Smarthistory at Khan Academy is the leading open educational resource for art history. We make high-quality introductory art history content freely available to anyone, anywhere. Smarthistory is a platform for the discipline where art historians contribute in their areas of expertise and learners come from across the globe. We offer more than 600 videos and hundreds of articles and these are being translated into dozens of languages. Dr. Beth Harris and Dr. Steven Zucker created Smarthistory and are the Executive Editors. Videos are also available on Khanacademy.org and the Khan Academy app. Khan Academy is a 501(c)3 not-for-profit corporation.
About our Merger with Khan Academy
Smarthistory joined Khan Academy in October 2011. Our missions are perfectly aligned—we are all working toward a “free world-class education for anyone anywhere.” Thanks to this partnership, Steven and Beth work on Smarthistory full-time.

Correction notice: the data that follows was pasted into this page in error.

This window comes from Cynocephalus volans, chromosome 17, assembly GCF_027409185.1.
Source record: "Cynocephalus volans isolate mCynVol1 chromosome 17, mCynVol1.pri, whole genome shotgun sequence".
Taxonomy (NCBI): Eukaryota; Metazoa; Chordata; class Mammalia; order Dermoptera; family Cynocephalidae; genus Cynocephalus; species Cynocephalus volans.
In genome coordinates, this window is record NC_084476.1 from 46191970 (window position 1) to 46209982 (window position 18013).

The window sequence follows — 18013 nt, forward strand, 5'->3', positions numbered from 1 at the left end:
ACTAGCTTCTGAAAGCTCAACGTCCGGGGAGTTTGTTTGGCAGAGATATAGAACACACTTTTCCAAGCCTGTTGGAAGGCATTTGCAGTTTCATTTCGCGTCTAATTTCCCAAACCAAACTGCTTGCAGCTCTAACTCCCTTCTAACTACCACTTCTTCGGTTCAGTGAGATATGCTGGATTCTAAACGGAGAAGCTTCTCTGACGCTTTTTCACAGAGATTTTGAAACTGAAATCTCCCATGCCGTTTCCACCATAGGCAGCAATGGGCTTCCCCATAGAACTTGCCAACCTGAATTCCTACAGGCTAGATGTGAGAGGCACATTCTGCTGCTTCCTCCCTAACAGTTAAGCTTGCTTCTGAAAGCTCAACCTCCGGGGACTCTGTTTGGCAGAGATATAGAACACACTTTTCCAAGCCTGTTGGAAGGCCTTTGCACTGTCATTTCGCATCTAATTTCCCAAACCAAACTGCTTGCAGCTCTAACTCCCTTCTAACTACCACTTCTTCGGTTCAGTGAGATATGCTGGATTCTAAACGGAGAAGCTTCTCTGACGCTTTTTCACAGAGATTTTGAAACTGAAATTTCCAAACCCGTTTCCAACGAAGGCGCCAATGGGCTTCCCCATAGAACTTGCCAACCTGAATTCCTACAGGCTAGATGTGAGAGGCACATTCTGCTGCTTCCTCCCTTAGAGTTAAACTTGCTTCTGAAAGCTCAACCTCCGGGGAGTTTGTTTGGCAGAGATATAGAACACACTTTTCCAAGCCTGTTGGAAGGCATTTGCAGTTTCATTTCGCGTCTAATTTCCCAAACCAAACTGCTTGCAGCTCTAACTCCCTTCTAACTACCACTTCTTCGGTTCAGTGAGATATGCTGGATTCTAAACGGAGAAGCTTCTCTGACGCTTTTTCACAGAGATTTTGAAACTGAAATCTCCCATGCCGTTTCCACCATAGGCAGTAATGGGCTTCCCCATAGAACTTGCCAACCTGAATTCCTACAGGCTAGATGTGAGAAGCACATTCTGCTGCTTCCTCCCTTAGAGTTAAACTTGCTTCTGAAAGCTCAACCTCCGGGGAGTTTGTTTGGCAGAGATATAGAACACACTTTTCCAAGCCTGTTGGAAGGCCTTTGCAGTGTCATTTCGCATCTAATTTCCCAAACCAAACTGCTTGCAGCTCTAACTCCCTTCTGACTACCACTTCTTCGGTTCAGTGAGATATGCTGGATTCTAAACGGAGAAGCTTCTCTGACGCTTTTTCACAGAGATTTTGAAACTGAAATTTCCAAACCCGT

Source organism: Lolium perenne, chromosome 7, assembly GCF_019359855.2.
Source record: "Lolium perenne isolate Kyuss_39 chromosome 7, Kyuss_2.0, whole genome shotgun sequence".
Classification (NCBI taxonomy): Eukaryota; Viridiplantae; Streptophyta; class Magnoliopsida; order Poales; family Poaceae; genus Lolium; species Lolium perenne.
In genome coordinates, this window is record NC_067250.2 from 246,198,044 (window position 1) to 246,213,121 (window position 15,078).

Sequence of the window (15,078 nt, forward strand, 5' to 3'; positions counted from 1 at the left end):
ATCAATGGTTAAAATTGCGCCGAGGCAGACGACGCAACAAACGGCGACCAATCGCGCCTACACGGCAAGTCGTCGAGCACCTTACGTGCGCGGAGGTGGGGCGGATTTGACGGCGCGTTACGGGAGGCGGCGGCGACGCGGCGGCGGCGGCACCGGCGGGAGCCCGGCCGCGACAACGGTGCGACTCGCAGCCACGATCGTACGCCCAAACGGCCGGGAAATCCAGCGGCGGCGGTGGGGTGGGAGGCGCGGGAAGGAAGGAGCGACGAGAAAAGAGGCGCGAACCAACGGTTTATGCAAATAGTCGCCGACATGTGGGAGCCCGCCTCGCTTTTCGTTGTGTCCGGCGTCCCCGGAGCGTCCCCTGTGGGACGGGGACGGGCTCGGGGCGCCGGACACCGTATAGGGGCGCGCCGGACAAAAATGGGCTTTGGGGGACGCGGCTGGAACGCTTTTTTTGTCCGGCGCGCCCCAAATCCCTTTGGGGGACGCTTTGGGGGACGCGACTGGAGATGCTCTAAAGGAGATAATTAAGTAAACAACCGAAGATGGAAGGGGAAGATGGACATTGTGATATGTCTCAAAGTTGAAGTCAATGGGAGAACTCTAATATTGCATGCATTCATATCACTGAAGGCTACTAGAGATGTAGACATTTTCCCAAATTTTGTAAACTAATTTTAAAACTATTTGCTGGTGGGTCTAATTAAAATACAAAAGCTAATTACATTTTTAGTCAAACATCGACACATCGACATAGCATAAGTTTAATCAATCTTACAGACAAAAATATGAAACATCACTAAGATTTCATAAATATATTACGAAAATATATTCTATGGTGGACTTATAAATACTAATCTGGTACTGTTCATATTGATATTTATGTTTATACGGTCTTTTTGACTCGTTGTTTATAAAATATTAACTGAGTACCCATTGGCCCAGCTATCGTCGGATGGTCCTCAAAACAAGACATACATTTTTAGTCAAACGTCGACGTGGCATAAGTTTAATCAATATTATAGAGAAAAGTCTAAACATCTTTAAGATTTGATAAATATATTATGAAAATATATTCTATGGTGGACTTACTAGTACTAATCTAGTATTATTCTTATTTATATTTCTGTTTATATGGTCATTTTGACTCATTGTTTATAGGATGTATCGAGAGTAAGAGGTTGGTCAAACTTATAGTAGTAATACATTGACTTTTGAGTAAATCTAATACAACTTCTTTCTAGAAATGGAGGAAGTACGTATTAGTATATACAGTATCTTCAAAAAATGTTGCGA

Why We Made Smarthistory
We created Smarthistory in 2005 to provide a richer learning experience than was possible with existing resources. Traditional textbooks are prohibitively expensive for many and do not take advantage of the digital technologies that are reshaping education. For example, textbooks often use only a single image to represent a work of art, they speak with an authoritative but impersonal voice, and they rarely incorporate the many valuable resources that universities, libraries and museums make available. We built Smarthistory to emphasize the experience of looking at art by using unscripted conversations recorded in front of the work of art whenever possible, by incorporating numerous images and video, and by curating links to high-quality resources on the web.
A Short History of Smarthistory
We began Smartistory in 2005 by creating a blog featuring free audio guides in the form of podcasts for use in The Museum of Modern Art and the Metropolitan Museum of Art. Soon after, we embedded the audio files in our online survey courses. Student response was extremely positive. We next organized our growing library of content in chronological order using art-history classifications. Thanks to a generous grant from the Samuel H. Kress Foundation, we were able to create the customized site you see today.
We hope that more art historians will contribute essays or audio conversations in their areas of expertise and that together, we can create an outstanding, free resource for teaching and learning the history of art.
Check this out as well
Google Art Project, April 2012